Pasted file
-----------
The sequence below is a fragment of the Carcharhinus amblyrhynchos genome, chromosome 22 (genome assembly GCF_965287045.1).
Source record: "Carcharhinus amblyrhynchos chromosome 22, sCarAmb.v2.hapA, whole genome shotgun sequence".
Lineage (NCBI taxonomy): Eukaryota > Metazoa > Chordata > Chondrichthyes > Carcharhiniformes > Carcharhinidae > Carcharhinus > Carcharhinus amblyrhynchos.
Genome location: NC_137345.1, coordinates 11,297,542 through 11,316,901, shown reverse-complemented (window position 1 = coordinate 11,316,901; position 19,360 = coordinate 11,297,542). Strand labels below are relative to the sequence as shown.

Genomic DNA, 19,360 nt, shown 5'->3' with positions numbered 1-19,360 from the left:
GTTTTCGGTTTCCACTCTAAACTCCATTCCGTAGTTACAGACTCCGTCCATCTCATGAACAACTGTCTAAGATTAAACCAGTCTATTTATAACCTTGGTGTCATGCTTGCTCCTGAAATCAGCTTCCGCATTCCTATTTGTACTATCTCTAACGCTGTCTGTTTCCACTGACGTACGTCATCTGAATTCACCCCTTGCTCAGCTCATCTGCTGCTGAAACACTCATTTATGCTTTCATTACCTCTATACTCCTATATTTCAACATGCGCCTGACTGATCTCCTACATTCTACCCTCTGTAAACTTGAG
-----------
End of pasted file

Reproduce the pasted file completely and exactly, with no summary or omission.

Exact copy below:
The sequence below is a fragment of the Carcharhinus amblyrhynchos genome, chromosome 22 (genome assembly GCF_965287045.1).
Source record: "Carcharhinus amblyrhynchos chromosome 22, sCarAmb.v2.hapA, whole genome shotgun sequence".
Lineage (NCBI taxonomy): Eukaryota > Metazoa > Chordata > Chondrichthyes > Carcharhiniformes > Carcharhinidae > Carcharhinus > Carcharhinus amblyrhynchos.
Genome location: NC_137345.1, coordinates 11,297,542 through 11,316,901, shown reverse-complemented (window position 1 = coordinate 11,316,901; position 19,360 = coordinate 11,297,542). Strand labels below are relative to the sequence as shown.

Genomic DNA, 19,360 nt, shown 5'->3' with positions numbered 1-19,360 from the left:
GTTTTCGGTTTCCACTCTAAACTCCATTCCGTAGTTACAGACTCCGTCCATCTCATGAACAACTGTCTAAGATTAAACCAGTCTATTTATAACCTTGGTGTCATGCTTGCTCCTGAAATCAGCTTCCGCATTCCTATTTGTACTATCTCTAACGCTGTCTGTTTCCACTGACGTACGTCATCTGAATTCACCCCTTGCTCAGCTCATCTGCTGCTGAAACACTCATTTATGCTTTCATTACCTCTATACTCCTATATTTCAACATGCGCCTGACTGATCTCCTACATTCTACCCTCTGTAAACTTGAG